Do Dogs Cry? What Do Dogs’ Tears Mean? - Dope Dog

Do Dogs Cry? What Do Dogs’ Tears Mean?

Does your dog have tears in its eyes? Dogs may whine or howl, but they don’t shed tears to communicate emotion. So why do dogs cry? Several factors can bring tears to your dog’s eyes, but it isn’t sadness.

A crying dog is actually a sign of a health concern. We’ll explain the different causes that bring tears to their eyes. And we’ll offer some tips to help your crying dog manage their tears if they become a problem. If you notice tears coming from your dog’s eyes, you may want to call your vet to rule out any major health issues.

The Top Reasons Why Dogs Cry

These are the most common reasons your dog may have tears:


Just like humans, dogs are susceptible to allergies. If your dog has a particularly sensitive nose, they may develop seasonal allergies, food allergies, or even sensitivity to soaps and chemicals.

Common symptoms of dog allergies include:

  • Hives,
  • Frequent sneezing
  • Coughing
  • Swelling
  • Inflammation

If you think your dog might have allergies, you’ll want to contact your vet to identify the allergen and get a prescribed treatment if needed. Some allergens you can avoid, but others may worsen without treatment.

Related Link: 6 Facts Your Vet Wished You Knew About Keeping Your Dog Healthy

Eye Infection

If your dog’s tears are yellow, bloody, or mucusy instead of clear, your dog may have an eye infection. Unfortunately, there are many ways your dog can develop an eye infection, and it’s often a symptom of a bigger issue. Possible causes of an eye infection for dogs may include:

  • Bacteria
  • Viruses
  • Fungus Spores
  • Parasites
  • Scratch or Cut on the eye
  • Trauma

Other symptoms of an eye infection include:

  • Red or bloodshot eyes
  • Swelling around the eye
  • Watery discharge
  • Thick, smelly discharge from the eye
  • Excessive blinking or squinting
  • Keeping eye closed
  • Light sensitivity
  • Pawing at the eye

If your dog shows symptoms of an eye infection, you need to call your veterinarian as soon as possible for treatment. An eye infection is not something you can treat at home. You’ll need the proper medication to get rid of it.

Blocked Tear Ducts

Known as Epiphora, blocked tear ducts allow tears to drip out the eye instead of draining to the nasal area. The most common causes of Epiphora is poor eyelid function from a deformity or blockage in the nasolacrimal ducts.

Common symptoms of blocked tear ducts include:

  • Dampness or wetness below the eyes
  • Reddish-brown stains on the fur below the eyes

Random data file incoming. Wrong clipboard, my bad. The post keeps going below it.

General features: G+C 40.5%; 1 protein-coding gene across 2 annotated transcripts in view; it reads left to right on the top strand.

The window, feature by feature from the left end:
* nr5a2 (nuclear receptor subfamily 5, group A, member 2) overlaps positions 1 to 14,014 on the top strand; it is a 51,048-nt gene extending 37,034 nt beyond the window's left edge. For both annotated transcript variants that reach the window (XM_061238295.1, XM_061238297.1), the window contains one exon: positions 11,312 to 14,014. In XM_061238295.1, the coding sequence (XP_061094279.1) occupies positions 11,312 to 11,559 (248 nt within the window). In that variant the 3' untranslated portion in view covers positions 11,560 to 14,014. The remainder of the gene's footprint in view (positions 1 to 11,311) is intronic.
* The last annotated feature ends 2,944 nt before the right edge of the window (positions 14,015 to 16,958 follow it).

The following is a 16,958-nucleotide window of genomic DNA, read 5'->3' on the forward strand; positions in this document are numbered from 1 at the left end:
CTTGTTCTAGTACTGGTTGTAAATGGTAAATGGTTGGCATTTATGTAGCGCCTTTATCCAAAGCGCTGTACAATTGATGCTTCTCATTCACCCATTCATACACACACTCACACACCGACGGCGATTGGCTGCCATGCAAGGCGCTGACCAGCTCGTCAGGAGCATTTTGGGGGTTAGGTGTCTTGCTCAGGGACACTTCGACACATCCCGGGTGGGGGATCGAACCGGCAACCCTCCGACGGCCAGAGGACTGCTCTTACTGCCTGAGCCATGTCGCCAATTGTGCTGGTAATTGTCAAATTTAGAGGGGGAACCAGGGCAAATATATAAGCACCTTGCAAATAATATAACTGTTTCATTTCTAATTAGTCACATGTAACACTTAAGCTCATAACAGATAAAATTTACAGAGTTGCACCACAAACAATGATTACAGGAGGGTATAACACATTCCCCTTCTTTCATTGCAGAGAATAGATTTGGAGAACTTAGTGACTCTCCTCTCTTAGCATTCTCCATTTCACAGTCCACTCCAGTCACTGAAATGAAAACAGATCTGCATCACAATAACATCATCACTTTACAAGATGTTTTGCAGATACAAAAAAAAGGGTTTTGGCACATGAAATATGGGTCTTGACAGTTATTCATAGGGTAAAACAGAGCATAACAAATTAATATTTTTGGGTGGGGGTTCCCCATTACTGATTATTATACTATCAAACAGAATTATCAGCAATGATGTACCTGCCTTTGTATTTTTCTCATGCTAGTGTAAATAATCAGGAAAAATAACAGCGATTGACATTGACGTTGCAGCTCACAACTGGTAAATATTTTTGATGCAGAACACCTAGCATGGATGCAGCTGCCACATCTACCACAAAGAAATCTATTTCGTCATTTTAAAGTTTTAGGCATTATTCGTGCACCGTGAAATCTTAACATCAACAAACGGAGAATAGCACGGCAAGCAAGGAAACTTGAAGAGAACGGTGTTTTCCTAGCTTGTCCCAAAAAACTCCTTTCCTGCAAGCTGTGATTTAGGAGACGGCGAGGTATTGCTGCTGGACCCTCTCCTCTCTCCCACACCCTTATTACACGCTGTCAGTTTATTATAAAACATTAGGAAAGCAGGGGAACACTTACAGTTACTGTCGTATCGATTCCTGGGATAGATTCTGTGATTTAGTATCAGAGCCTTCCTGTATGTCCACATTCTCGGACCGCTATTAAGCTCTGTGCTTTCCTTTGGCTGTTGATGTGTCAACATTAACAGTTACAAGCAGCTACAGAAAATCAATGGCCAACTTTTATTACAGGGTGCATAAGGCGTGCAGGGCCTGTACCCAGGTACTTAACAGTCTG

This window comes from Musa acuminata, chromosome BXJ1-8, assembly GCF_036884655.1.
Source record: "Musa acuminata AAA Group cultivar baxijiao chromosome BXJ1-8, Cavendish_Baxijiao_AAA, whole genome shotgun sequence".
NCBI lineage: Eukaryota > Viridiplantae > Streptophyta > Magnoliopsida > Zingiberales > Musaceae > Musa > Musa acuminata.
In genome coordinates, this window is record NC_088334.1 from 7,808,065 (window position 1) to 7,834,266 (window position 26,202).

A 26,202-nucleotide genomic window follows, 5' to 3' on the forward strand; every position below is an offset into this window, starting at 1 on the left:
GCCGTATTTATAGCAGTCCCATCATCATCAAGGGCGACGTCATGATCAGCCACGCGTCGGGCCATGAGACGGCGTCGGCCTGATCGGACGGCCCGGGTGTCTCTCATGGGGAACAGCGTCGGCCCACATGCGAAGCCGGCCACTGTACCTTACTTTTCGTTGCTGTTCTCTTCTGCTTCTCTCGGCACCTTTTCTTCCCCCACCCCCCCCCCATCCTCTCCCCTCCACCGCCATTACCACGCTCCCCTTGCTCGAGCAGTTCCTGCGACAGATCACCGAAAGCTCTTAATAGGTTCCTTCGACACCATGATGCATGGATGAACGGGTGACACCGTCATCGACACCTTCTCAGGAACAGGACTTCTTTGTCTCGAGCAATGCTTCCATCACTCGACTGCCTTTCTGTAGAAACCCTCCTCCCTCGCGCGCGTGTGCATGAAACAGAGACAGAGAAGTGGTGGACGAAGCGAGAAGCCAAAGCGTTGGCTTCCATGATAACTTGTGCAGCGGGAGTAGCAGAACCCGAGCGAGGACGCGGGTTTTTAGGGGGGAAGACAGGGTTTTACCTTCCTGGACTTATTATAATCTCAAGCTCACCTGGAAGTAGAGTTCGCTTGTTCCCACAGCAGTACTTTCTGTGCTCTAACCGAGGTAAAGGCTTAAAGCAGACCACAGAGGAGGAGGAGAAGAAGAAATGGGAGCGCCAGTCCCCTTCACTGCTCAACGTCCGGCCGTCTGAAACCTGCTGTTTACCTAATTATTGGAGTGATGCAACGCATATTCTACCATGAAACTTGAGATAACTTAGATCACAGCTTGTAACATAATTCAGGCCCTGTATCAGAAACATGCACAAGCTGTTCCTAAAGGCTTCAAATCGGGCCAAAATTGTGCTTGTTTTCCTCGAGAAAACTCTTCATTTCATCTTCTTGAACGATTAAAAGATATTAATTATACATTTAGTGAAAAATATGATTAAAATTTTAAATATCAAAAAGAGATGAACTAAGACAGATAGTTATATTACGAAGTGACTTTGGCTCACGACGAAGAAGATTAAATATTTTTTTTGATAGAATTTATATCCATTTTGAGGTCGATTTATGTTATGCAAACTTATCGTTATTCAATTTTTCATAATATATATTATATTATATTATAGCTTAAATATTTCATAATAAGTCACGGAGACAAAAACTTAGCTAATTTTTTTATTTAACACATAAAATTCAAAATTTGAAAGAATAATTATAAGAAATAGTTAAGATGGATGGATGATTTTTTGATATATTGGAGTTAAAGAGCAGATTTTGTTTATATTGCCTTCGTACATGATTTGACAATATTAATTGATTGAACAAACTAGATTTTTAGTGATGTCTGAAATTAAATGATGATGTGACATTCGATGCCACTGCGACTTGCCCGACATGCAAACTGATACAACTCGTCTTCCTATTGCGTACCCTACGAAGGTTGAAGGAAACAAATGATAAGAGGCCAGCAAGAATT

• Foul Odor
  • Skin infection
  • Tear-like discharge from the eyes

If your dog shows symptoms of a blocked tear duct, you’ll want to contact your veterinarian. Your dog will need a procedure where the duct is flushed or enlarged through surgery to treat Epiphora.

An Irritant in the Dog’s Eye

Just like people, dogs can get something in their eyes that will irritate the eye until it tears. Dust, dirt, hitchhiker seeds are all common irritants that can vex your dog’s eyes. If you suspect your dog may have something in its eye, you can gently lift its eyelid (if your dog will let you) to look for possible irritants.

You can also flush your dog’s eye with cool water if the tears alone don’t resolve to wash away the possible debris. If you can see a larger irritant, you don’t want to flush the eye because it could scratch or damage your dog’s eye. You’re better off to call the vet and let them remove the larger debris.

Want a CBD calming treat to help your dog relax? Shop Dope Dog’s Calming Crunchies variety pack.

Related Link: Dog Anxiety: What Dog Owners Need to Know

A squinting dog may have an irritant in its eye

A Scratched Cornea

If you have an exceptionally playful, active dog, it can sometimes scratch its cornea while playing. You’ll want to check your dog’s eye for debris. If you can see a scratch, you’ll want to cover your dog’s eye with a clean, damp cloth by securing it to the head to prevent further damage.

Symptoms of a scratched cornea include:

  • Visible scratch on the eye
  • Excessive squinting or blinking
  • Red eyes
  • Pawing at the eye

Once you bandage your dog’s eye, you’ll want to get them into the vet as soon as possible.

Do Dogs Cry When They are Sad?

No, dogs do not cry tears of sadness. Tears are a sign of a physical health problem. When dogs are sad, they express themselves by: